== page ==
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Tuesday, July 17, 2012

Next Up: Oregon Brewers Festival XXV

The Oregon Brewers Festival, coming up next week, is a destination event. Something like 80,000 craft beer fans will descend on Waterfront Park to sample some of the best beers the planet has to offer in an amazing setting. A growing number of them come from outside the Portland metro area. Best event in the galaxy? Well, we just don't know, dude. Best in the solar system? Almost certainly.

Where the OBF is today is something of an enigma given the event's pedestrian beginnings. The story has been told before here and elsewhere. The first official OBF happened in 1988, when there was really nothing like it around. I say "official" because there was a precursor in 1987, when Art Larrance got Portland Brewing involved in supplying beer for Papa Aldo's Blues Festival. Once the taps were turned on, they ran continuously, perhaps suggesting craft beer needed a festival of its own.

Before the masses arrived last year...
As luck would have it, Papa Aldo's bailed out of the blues festival in 1988. But they had a two-year permit to do an event in Waterfront Park. They turned the permit over to the Blues Association, which wanted to do a festival around the Fourth of July. That left an open, permitted date in late July. Portland Brewing bought the permit from the Blues Association for $500. Larrance then got Widmer and Bridgeport involved. McMenamin's declined to get involved as an organizer, but agreed to bring beer to the festival

The first OBF happened in July 1988. It was miniature next to what the event is today. There was a single tent and 22 breweries pouring something like 30 beers over two days. The plastic festival mug (the city did not want broken glass in the park) cost $1. Half a mug of beer was $1 and a full mug was $2. Logistical issues were rampant, largely the result of the fact that the expected crowd of 5,000 tripled to 15,000. They couldn't pour the beer fast enough.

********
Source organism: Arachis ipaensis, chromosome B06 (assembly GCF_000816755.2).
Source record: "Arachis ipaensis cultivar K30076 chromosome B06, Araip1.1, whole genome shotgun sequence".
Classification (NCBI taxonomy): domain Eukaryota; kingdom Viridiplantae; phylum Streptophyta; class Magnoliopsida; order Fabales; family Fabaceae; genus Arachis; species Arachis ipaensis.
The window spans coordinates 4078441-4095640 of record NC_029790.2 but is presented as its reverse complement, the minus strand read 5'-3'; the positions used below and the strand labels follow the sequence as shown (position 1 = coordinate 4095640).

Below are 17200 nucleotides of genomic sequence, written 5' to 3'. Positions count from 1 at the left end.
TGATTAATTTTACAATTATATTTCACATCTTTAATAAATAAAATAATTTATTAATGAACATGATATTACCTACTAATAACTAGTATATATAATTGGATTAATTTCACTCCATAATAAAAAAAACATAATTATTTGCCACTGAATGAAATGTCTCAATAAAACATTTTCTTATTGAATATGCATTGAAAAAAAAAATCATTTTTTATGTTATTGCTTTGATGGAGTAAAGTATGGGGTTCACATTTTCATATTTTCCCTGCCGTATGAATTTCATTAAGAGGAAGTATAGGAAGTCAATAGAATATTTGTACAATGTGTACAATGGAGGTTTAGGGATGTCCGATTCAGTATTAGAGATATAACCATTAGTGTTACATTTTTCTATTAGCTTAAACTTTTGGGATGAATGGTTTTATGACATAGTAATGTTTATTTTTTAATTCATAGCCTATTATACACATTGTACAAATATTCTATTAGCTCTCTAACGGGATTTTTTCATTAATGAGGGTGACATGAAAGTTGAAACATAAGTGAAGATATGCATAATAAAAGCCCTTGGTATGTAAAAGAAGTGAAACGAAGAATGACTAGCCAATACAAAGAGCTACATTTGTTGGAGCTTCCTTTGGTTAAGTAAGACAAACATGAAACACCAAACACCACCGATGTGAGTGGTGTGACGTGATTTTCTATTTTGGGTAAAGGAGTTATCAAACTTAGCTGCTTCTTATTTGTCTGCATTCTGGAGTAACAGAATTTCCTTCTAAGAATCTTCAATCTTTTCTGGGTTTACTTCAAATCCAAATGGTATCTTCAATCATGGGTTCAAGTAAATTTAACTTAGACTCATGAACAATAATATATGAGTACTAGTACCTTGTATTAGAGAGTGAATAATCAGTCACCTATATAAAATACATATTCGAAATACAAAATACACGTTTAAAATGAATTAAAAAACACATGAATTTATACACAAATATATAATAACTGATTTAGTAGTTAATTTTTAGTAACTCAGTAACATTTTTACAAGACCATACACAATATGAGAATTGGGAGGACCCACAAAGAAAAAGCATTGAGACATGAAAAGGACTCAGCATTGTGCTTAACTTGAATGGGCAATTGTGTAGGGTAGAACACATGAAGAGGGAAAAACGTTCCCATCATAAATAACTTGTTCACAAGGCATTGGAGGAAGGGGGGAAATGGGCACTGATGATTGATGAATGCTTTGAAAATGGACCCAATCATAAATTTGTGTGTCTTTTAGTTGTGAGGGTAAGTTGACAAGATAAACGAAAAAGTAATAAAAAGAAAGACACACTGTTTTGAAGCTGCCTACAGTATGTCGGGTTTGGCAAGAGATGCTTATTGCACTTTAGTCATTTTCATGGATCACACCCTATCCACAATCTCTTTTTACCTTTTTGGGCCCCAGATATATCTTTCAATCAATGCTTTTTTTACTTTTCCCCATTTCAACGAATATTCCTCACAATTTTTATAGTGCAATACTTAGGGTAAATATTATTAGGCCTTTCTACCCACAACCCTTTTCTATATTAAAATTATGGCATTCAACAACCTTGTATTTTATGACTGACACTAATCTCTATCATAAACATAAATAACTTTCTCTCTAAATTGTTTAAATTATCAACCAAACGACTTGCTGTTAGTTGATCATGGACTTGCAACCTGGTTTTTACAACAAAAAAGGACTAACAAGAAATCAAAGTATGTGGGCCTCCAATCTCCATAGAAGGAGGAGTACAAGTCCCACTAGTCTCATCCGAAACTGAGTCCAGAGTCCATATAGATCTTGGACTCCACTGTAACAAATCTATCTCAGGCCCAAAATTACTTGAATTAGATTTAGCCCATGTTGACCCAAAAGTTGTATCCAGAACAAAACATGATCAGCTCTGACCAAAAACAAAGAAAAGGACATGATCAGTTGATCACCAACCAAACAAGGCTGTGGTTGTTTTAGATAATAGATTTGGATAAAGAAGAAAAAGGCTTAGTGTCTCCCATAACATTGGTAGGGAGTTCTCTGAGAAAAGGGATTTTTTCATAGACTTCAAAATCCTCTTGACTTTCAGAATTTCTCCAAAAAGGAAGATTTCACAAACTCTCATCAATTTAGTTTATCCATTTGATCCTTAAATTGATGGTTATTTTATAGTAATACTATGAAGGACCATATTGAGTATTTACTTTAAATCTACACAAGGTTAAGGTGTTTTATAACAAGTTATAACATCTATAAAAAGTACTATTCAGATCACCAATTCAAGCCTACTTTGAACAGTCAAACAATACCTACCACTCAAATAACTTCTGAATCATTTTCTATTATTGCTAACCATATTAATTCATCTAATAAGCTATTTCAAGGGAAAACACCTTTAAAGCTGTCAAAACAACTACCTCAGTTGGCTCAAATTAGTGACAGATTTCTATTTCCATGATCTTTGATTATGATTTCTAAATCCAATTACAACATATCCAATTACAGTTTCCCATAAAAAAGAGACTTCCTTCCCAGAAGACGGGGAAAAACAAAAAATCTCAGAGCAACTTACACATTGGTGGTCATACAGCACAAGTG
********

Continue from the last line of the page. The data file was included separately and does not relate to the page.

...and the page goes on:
McMenamin's Hammerheads with the 2011 ceremonial first keg
It's important to recognize the Oregon Brewers Festival for what it isn't as much as for what it is. The Great American Beer Festival started in 1987. Larrance had no intention of copying the GABF. In fact, the OBF was going to be very much the opposite. The GABF is an indoor event; the OBF is outside. The GABF accepts all beers and gives 1 ounce samples; the OBF is more selective and pours larger samples. The GABF has judging; the OBF will never have judging of any kind.

As we look ahead to the 25th rendition of the Oregon Brewers Festival next week, there are some significant details worth listing:

  • There will be 82 breweries from 14 U.S. states pouring 84 beers
  • Some 40 beer styles are represented...IPA being the most popular
  • Kona traveled the most miles to get here: 2,600
  • The highest alcohol beer is Positive Contact, by Dogfish Head, at 9%
  • More than 2,000 volunteers make the festival possible
  • A Buzz Tent will be pouring an as-yet unspecified number of specialty beers
  • A Sour Tent will be serving an unspecified number of sour beers
  • The average ABV this year is 6.2%, lower than year's past
  • The event will inject more than $23 million into the local economy

An awkward pour...from 2010
If you can't wait to know what beers will be poured this year, you've probably already gone to the OBF site and scoped it out. If you want to and haven't, find the list here. As noted above, we still don't know what will be pouring in the Buzz Tent or Sour Tent. The OBF's Wizard of Beer, Preston Weesner, is keeping the specialty beers under wraps for now.

For those who want some direction, I'll make some recommendations early next week. Picking beers to taste at  the OBF is a bit of a slippery slope because there are so many good ones. I'll break my list down into several categories because that's how I like to taste. Check back next week for a cheat sheet.

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